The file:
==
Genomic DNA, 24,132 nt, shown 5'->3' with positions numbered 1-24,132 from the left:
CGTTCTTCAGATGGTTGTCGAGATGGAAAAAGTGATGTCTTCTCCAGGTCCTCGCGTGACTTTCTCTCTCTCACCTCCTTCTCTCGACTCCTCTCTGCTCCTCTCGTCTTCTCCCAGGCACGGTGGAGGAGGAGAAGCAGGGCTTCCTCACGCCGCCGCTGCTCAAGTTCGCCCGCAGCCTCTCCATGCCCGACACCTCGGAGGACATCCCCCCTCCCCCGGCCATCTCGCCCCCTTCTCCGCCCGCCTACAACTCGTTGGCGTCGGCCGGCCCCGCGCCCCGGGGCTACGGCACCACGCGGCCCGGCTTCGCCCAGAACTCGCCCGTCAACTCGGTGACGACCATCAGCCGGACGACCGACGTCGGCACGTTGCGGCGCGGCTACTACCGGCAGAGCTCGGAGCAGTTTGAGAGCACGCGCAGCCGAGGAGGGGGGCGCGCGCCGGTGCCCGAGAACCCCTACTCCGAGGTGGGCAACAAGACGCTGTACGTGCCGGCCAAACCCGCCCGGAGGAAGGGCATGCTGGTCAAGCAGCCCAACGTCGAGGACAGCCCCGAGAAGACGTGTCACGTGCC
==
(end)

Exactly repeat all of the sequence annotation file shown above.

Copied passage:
Genomic DNA, 24,132 nt, shown 5'->3' with positions numbered 1-24,132 from the left:
CGTTCTTCAGATGGTTGTCGAGATGGAAAAAGTGATGTCTTCTCCAGGTCCTCGCGTGACTTTCTCTCTCTCACCTCCTTCTCTCGACTCCTCTCTGCTCCTCTCGTCTTCTCCCAGGCACGGTGGAGGAGGAGAAGCAGGGCTTCCTCACGCCGCCGCTGCTCAAGTTCGCCCGCAGCCTCTCCATGCCCGACACCTCGGAGGACATCCCCCCTCCCCCGGCCATCTCGCCCCCTTCTCCGCCCGCCTACAACTCGTTGGCGTCGGCCGGCCCCGCGCCCCGGGGCTACGGCACCACGCGGCCCGGCTTCGCCCAGAACTCGCCCGTCAACTCGGTGACGACCATCAGCCGGACGACCGACGTCGGCACGTTGCGGCGCGGCTACTACCGGCAGAGCTCGGAGCAGTTTGAGAGCACGCGCAGCCGAGGAGGGGGGCGCGCGCCGGTGCCCGAGAACCCCTACTCCGAGGTGGGCAACAAGACGCTGTACGTGCCGGCCAAACCCGCCCGGAGGAAGGGCATGCTGGTCAAGCAGCCCAACGTCGAGGACAGCCCCGAGAAGACGTGTCACGTGCC